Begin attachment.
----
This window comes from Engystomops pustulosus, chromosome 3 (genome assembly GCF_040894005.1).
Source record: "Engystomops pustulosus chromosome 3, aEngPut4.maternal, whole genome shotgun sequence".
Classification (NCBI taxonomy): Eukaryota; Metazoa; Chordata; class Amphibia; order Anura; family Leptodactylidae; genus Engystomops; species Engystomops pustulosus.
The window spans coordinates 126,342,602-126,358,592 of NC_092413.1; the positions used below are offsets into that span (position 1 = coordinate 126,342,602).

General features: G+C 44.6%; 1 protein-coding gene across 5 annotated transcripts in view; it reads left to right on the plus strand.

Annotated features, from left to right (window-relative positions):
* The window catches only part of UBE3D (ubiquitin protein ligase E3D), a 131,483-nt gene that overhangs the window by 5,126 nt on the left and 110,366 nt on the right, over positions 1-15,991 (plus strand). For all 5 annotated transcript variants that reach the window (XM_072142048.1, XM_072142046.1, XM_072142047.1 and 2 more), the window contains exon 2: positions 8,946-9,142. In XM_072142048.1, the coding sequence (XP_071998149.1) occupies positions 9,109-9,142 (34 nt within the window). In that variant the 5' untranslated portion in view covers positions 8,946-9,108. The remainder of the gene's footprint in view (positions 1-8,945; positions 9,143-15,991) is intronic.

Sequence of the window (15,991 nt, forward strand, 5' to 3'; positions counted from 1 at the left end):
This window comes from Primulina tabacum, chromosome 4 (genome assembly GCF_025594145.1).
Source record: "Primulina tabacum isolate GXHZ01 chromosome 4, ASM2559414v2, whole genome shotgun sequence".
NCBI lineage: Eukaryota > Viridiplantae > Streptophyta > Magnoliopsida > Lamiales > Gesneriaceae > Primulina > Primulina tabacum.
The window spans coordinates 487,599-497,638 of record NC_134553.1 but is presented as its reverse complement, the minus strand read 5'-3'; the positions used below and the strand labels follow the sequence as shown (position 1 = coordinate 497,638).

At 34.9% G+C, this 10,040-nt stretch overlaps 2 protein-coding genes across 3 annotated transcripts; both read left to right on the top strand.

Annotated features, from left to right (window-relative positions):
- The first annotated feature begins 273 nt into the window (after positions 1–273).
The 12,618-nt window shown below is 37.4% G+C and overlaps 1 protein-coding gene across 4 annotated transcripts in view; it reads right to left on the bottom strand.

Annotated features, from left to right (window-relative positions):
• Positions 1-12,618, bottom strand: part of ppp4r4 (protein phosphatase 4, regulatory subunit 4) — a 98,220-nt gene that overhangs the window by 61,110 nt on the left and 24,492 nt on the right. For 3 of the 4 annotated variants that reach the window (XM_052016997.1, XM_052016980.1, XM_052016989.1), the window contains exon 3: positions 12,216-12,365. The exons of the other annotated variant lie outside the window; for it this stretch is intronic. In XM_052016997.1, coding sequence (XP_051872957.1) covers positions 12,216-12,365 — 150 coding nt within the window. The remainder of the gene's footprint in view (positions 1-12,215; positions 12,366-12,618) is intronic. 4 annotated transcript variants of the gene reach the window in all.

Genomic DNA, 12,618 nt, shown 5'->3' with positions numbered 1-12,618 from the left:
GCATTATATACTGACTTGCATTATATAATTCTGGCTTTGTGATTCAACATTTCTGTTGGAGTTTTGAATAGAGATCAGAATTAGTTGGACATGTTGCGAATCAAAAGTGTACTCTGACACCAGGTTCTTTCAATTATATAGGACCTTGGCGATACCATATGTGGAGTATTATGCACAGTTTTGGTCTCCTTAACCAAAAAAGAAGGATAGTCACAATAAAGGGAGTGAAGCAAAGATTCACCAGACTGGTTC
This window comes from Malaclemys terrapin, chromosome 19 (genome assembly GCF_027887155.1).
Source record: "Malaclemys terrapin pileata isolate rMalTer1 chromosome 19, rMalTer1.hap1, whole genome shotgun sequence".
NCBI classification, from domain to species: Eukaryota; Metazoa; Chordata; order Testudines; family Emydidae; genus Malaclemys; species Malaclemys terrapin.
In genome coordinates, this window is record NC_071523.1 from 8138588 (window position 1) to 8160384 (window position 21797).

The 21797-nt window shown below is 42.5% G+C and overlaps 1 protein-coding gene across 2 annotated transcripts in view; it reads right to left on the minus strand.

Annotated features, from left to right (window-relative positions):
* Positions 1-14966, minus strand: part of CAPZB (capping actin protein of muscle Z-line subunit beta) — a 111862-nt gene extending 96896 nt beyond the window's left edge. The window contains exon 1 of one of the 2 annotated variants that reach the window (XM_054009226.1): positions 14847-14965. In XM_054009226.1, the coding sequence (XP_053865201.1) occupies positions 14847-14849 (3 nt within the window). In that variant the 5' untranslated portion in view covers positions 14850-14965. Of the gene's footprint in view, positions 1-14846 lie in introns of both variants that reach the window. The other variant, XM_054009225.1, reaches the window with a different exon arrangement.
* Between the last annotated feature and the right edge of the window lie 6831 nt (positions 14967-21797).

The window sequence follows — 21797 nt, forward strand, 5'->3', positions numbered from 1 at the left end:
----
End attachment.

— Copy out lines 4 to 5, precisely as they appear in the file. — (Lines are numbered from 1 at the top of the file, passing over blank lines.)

The window spans coordinates 126,342,602-126,358,592 of NC_092413.1; the positions used below are offsets into that span (position 1 = coordinate 126,342,602).

General features: G+C 44.6%; 1 protein-coding gene across 5 annotated transcripts in view; it reads left to right on the plus strand.